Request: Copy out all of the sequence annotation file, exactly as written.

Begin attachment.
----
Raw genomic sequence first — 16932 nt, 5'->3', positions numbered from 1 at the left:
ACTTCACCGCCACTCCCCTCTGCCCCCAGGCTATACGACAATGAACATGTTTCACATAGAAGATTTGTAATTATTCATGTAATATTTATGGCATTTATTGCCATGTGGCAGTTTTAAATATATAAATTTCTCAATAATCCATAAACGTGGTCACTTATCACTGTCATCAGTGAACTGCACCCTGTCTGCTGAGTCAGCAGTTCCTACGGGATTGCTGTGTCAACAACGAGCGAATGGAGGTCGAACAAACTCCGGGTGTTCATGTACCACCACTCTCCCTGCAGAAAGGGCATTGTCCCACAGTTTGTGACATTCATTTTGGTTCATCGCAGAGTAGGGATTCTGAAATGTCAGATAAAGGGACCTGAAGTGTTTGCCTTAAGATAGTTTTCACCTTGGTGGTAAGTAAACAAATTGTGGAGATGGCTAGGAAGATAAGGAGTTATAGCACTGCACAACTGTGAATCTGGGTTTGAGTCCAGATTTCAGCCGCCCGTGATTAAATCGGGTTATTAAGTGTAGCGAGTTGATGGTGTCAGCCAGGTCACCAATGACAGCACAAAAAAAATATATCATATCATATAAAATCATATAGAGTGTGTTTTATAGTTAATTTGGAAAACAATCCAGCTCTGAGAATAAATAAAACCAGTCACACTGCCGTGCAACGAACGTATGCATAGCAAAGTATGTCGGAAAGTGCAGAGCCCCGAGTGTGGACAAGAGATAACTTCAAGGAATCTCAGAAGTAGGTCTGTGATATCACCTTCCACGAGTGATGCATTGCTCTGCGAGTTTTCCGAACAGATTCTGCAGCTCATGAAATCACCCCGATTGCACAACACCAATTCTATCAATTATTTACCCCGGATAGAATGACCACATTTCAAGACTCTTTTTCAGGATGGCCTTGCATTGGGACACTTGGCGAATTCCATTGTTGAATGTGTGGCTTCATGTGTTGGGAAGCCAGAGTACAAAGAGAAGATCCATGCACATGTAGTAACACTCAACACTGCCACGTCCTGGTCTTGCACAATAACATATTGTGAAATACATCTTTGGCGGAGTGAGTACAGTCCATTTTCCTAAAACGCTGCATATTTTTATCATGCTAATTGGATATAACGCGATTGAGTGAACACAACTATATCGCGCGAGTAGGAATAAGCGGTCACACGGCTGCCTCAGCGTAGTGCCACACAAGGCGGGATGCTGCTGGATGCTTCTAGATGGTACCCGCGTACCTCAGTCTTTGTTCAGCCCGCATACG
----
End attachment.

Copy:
Raw genomic sequence first — 16932 nt, 5'->3', positions numbered from 1 at the left:
ACTTCACCGCCACTCCCCTCTGCCCCCAGGCTATACGACAATGAACATGTTTCACATAGAAGATTTGTAATTATTCATGTAATATTTATGGCATTTATTGCCATGTGGCAGTTTTAAATATATAAATTTCTCAATAATCCATAAACGTGGTCACTTATCACTGTCATCAGTGAACTGCACCCTGTCTGCTGAGTCAGCAGTTCCTACGGGATTGCTGTGTCAACAACGAGCGAATGGAGGTCGAACAAACTCCGGGTGTTCATGTACCACCACTCTCCCTGCAGAAAGGGCATTGTCCCACAGTTTGTGACATTCATTTTGGTTCATCGCAGAGTAGGGATTCTGAAATGTCAGATAAAGGGACCTGAAGTGTTTGCCTTAAGATAGTTTTCACCTTGGTGGTAAGTAAACAAATTGTGGAGATGGCTAGGAAGATAAGGAGTTATAGCACTGCACAACTGTGAATCTGGGTTTGAGTCCAGATTTCAGCCGCCCGTGATTAAATCGGGTTATTAAGTGTAGCGAGTTGATGGTGTCAGCCAGGTCACCAATGACAGCACAAAAAAAATATATCATATCATATAAAATCATATAGAGTGTGTTTTATAGTTAATTTGGAAAACAATCCAGCTCTGAGAATAAATAAAACCAGTCACACTGCCGTGCAACGAACGTATGCATAGCAAAGTATGTCGGAAAGTGCAGAGCCCCGAGTGTGGACAAGAGATAACTTCAAGGAATCTCAGAAGTAGGTCTGTGATATCACCTTCCACGAGTGATGCATTGCTCTGCGAGTTTTCCGAACAGATTCTGCAGCTCATGAAATCACCCCGATTGCACAACACCAATTCTATCAATTATTTACCCCGGATAGAATGACCACATTTCAAGACTCTTTTTCAGGATGGCCTTGCATTGGGACACTTGGCGAATTCCATTGTTGAATGTGTGGCTTCATGTGTTGGGAAGCCAGAGTACAAAGAGAAGATCCATGCACATGTAGTAACACTCAACACTGCCACGTCCTGGTCTTGCACAATAACATATTGTGAAATACATCTTTGGCGGAGTGAGTACAGTCCATTTTCCTAAAACGCTGCATATTTTTATCATGCTAATTGGATATAACGCGATTGAGTGAACACAACTATATCGCGCGAGTAGGAATAAGCGGTCACACGGCTGCCTCAGCGTAGTGCCACACAAGGCGGGATGCTGCTGGATGCTTCTAGATGGTACCCGCGTACCTCAGTCTTTGTTCAGCCCGCATACG